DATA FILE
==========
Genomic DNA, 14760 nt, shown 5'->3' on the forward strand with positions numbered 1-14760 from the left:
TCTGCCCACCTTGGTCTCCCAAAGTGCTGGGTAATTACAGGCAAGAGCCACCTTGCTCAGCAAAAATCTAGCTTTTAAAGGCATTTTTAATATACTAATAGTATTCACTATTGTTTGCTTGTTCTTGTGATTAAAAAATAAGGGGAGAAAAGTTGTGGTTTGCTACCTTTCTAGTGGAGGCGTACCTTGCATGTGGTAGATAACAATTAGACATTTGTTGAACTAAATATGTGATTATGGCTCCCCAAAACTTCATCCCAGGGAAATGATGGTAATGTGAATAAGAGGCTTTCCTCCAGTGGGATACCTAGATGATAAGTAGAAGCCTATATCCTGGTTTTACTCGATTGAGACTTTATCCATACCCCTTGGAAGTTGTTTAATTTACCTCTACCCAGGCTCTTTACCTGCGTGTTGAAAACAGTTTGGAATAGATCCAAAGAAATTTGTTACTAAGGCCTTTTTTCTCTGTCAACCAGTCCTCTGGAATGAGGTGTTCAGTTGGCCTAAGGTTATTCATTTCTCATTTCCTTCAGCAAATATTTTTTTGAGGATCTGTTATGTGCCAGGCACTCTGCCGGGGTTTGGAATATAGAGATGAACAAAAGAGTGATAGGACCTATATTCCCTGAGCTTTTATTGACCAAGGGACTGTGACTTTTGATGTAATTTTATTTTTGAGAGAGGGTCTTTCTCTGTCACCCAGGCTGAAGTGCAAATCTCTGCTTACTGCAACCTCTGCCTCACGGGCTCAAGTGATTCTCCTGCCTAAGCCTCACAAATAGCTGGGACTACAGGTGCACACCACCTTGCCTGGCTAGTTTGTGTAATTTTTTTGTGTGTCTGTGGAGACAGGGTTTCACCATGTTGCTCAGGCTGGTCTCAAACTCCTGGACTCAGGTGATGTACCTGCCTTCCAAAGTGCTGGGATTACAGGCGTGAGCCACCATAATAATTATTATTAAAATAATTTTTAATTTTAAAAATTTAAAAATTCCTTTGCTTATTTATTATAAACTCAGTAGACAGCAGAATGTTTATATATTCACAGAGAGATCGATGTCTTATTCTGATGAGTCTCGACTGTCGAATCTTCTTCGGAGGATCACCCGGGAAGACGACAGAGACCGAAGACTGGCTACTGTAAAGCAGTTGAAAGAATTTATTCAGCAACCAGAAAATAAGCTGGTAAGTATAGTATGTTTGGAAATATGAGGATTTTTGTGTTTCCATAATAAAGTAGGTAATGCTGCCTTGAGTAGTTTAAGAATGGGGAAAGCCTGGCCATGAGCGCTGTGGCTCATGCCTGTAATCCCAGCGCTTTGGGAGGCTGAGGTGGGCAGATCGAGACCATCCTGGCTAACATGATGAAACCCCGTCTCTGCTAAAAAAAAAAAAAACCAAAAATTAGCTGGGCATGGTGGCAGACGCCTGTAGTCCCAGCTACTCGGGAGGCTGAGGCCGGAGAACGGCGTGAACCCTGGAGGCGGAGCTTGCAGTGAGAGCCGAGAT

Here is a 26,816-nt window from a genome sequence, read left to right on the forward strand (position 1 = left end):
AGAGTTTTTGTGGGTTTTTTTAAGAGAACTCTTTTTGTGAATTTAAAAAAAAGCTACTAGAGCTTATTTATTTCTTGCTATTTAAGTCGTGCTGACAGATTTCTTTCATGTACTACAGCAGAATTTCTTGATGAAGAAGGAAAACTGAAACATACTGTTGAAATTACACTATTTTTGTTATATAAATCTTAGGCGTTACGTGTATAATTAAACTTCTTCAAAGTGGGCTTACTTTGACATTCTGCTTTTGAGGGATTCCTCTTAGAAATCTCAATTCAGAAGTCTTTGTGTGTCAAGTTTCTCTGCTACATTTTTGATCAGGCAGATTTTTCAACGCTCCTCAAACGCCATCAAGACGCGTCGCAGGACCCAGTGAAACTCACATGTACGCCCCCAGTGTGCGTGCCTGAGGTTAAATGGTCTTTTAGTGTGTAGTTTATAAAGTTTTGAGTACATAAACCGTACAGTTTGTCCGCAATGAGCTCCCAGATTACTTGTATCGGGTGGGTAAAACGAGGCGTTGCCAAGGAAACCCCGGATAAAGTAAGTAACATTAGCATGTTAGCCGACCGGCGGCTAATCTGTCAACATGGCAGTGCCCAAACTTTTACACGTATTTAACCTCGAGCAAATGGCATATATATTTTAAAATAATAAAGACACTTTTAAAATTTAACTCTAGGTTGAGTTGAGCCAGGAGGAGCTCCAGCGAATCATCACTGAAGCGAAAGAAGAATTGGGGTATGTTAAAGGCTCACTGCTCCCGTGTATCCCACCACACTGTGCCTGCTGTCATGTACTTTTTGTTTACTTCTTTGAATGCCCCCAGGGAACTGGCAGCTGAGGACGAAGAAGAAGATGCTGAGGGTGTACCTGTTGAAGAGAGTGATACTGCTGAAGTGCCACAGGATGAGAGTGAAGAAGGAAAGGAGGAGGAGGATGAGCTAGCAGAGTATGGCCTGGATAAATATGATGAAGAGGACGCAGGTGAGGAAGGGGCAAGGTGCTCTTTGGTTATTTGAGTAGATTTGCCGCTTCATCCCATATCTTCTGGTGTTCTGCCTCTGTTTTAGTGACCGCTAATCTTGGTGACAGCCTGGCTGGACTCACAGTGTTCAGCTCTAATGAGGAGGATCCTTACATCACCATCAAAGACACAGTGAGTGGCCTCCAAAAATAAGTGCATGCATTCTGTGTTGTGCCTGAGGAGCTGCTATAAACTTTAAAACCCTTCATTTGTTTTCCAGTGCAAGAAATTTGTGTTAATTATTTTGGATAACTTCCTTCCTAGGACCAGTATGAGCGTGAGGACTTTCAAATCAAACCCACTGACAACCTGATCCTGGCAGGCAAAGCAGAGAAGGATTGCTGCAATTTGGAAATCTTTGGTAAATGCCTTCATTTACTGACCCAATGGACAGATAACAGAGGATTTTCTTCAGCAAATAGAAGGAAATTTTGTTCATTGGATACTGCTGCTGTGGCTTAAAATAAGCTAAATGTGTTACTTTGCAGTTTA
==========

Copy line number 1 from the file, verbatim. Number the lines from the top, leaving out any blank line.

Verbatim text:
Genomic DNA, 14760 nt, shown 5'->3' on the forward strand with positions numbered 1-14760 from the left: